The European Union (EU) is making available grant financing to Uganda to the tune of EUR 152 million (UGX 624 billion) in new funding to support education for adolescent girls, reduce sexual and gender-based violence, promote sexual and reproductive health as well as develop strategies for sustainable development and management of forests in Uganda.
The grant-financing announcement was made during the occasion of the high-level visit to Uganda by Myriam Ferran, Deputy Director General of the EU’s Directorate-General for International Partnerships.
During her visit, Ms Ferran launched the new programme Gender for Development Uganda (G4DU), a EUR 112 million programme co-financed by the EU, Germany and Belgium, in partnership with the United Nations, to support education for adolescent girls, reduce gender-based violence and promote sexual and reproductive health.
“The action is essentially about girls and women, about empowering them and about protecting them from violence so that they can realise their full potential and contribute fully to Uganda’s development and the country’s vision to become a modern and prosperous country. There have recently been reports of child abuse, including in schools and as parents, we are all very much concerned. Through G4DU, the EU is concretely demonstrating its support and commitment to protecting children in Uganda,” said Deputy Director General Ferran.
During her visit, Deputy Director General Ferran also met Uganda’s Minister for Water and Environment Sam Cheptoris and congratulated Uganda for being amongst the first five countries in the world to sign a Forest Partnership Agreement with the EU at the COP 27 in Sharm El-Sheikh, Egypt. This commitment, she said, has unlocked EUR 40 million in EU financing to Uganda to contribute to the shared objectives to fight against climate change and protect biodiversity. The programme is co-funded by Italy and will look at forests in all its aspects, promoting governance of the sector, promoting value chains, strengthening protection and restoration and improving livelihoods.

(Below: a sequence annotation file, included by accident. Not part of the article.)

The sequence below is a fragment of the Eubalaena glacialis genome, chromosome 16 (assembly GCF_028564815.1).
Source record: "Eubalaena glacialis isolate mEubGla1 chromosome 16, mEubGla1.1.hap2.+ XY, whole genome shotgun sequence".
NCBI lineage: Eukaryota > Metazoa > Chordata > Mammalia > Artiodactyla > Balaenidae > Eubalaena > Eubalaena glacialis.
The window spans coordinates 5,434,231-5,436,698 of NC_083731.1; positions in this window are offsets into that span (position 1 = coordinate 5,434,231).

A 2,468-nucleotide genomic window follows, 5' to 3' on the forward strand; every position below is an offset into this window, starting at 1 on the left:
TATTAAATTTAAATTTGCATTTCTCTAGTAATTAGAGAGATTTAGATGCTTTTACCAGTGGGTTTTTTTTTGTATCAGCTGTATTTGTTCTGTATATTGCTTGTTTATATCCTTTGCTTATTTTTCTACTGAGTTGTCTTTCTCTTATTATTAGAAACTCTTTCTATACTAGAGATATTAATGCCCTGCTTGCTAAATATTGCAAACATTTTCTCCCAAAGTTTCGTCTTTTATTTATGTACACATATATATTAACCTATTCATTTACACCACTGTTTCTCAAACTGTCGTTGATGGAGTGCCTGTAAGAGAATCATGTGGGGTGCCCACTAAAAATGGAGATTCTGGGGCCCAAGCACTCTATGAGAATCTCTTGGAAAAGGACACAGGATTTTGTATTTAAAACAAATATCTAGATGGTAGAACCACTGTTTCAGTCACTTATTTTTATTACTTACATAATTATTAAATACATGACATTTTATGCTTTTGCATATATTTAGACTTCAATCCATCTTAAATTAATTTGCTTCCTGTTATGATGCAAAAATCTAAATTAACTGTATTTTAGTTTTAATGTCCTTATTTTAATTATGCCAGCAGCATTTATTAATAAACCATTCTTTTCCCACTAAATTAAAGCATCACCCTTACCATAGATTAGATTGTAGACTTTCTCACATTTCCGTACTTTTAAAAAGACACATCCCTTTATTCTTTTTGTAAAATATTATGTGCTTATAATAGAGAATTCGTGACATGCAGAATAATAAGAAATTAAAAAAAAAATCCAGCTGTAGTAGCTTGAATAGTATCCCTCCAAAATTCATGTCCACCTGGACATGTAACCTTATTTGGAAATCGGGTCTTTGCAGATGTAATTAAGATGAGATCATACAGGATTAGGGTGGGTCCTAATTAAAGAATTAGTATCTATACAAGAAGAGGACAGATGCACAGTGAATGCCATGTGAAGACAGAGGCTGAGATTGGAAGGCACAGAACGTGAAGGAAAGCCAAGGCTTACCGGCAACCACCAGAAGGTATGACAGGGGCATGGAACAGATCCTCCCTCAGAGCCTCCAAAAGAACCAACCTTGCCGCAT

“The Forest Partnership is a demonstration of common aspirations to enable forests to fulfil their economic, social, and environmental roles and a common responsibility posed to forests by human, social and development needs,” she said.
These programmes are part of a broader Team Europe approach, and concrete examples of the EU’s Global Gateway strategy, which seeks to promote sustainable connectivity and infrastructure in Africa and has education and the environment as core priorities.
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